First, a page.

Dundee is increasingly bicycle-friendly, and the Willamette River runs parallel to its eastern border. Fans of paddling will want to visit Rogers Landing, a popular stop for kayaking along the water. If you are looking to sweat off the pinot and cheeses, the Harvey Creek Trail While extends through the heart of Oregon wine country. This unique trail starts at the Hilltop Pioneer cemetery and goes all the way to the Harvey Creek Trailhead.
The town of Pendleton is bursting with Old-West flavor. This eastern Oregon town has been making leather saddles the same way they have been for the past century. Pendleton is very much country, but its venues welcome chart-topping pop artists and country stars in equal measure. Whether for a week or just for a weekend, Pendleton is an excellent place to experience the Old West. This unique blend of old and new makes Pendleton a must-see.
Pendelton offers an entirely different side of Oregon. One of the best-known attractions in town is the Pendleton Round-Up. Each September, a massive rodeo draws attendants from all over the country. The Round-Up is an excellent way to learn about Oregon’s cowboy culture. The Pendleton River Parkway has an easily accessible walking trail and follows the Umatilla River, giving a great view of the Round-Up grounds.
This lovely seaside town sits between two waterways: the Pacific Ocean and the Columbia River. Fans of classic 80s movies will remember the town was used for the filming of The Goonies. The Astoria Riverwalk is a wonderful place to start a trip to Astoria. Walking through the town, the smell of day’s catch wafts in while the Astoria Riverfront Trolly chugs along between stops. Astoria’s downtown has plenty to see and do like the Oregon Film Museum and the Captain George Flavel House Museum.
Astoria’s downtown may be small but it is still a highlight of the town. There, you can find seafood restaurants founded inside repurposed canneries, and the best brewery in town: Buoy Beer Company. The town has a rich maritime history which can be explored further by visiting the Columbia River Maritime Museum. Lastly, the Columbia River is a major draw itself! Go paddling, swimming, and more in this mighty river.
This southern Oregon town is at once scenic and a National Historic Landmark. The entire town is on the National Historic Registry, but Jacksonville may be better known for its annual Britt Music & Arts Festival, one of the premiere musical festivals in the Pacific Northwest. Visitors to Jacksonville often flock to its many antique shops, but years ago it was gold deposits that brought settlers to the territory before Oregon was founded.
There are a wide variety of things to do in Jacksonville from heart rate-elevating hikes opportunities to vineyard tours. In the summer, the Jacksonville Trolley shakes off its slumber to shepherd people around town while giving them an appraisal of the town’s history. In October, the trolley turns into a haunted train which is a big hit with families. Jacksonville is at the center of southern Oregon’s wine country and both Applegate Valley Wine Trail and Dancing Vineyards are great places to experience it.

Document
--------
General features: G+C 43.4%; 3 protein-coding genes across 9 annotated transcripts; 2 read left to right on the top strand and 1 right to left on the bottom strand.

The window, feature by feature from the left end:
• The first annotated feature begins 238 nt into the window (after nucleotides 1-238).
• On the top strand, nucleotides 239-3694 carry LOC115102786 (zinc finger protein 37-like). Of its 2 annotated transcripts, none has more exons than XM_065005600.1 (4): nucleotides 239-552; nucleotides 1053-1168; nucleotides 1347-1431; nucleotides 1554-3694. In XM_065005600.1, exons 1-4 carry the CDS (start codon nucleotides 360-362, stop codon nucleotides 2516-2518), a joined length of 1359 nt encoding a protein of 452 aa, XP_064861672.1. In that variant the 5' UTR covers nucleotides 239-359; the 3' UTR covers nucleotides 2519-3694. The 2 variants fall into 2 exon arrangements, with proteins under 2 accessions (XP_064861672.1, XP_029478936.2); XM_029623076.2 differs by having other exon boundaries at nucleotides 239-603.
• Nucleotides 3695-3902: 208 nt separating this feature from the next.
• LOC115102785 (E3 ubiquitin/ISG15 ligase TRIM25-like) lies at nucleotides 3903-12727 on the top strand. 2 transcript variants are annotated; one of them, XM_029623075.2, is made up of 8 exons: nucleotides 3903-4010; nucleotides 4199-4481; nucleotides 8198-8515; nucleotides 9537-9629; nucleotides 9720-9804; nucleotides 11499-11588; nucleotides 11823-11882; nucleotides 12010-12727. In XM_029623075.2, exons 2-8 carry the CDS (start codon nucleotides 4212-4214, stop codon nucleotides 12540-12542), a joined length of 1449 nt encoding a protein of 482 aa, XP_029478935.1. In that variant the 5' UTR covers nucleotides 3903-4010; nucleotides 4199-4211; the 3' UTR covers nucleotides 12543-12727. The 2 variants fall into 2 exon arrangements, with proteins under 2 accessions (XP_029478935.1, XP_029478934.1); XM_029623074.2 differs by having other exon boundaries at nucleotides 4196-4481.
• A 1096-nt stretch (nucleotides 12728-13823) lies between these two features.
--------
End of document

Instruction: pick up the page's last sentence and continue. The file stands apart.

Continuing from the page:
If you like the great outdoors, you will love Sisters. Walking through town, the sight of no less than three mountain peaks imposes a sense of wonderment. There is no shortage of natural beauty in this corner of the Pacific Northwest. McKenzie Pass, Deschutes National Forest, Sahalie, and Suttle Lake are waiting to be explored, camped, and hiked by intrepid enthusiasts. If winter sports are your thing, Hoodoo Ski Area will be your best bet for fresh powder.
History buffs will enjoy the Three Sisters Historical Society & Museum which is full of exhibits about the Sisters’ founding as a pioneer town. If you’re visiting in the summer, don’t miss the Sisters Rodeo for more barrel races, parades, and bull riding than you can shake a stick at. Three Creeks Brewing Company is a popular local watering hole perfect for catching your breath and recharging. The food is great too!
The town of Gold Beach has a population right around 2,400. Though it may not be as well-known as some other Oregon towns, Gold Beach is an underrated gem along the Oregon coast. The shoreline here is jaw-dropping and walking along the water is an activity unto itself. See if you can spot the Mary D. Hume Shipwreck on the town’s north shore and Kissing Rock to the south. With so much to see, Gold Beach does live up to its name.
Nature enthusiasts will almost certainly love the Samuel H. Boardman State Scenic Corridor. This 12-mile corridor of craggy bluffs and untouched beaches has access to picnic areas, viewpoints, and even more trailheads. If you need some refreshments after hiking through the park, swing by theArch Rock Brewing Company where you can sit back with a delicious bottle of suds and some mouthwatering barbecue.
The small towns of Oregon are a delight. It is no wonder that the state draws roughly 30 million visitors each year. From mountain towns nestled between snow-capped peaks to the soaring dunes and plains extending toward California, Oregon contains multitudes that are just waiting to be explored. Best of all, the state’s small towns are waiting to be discovered as well.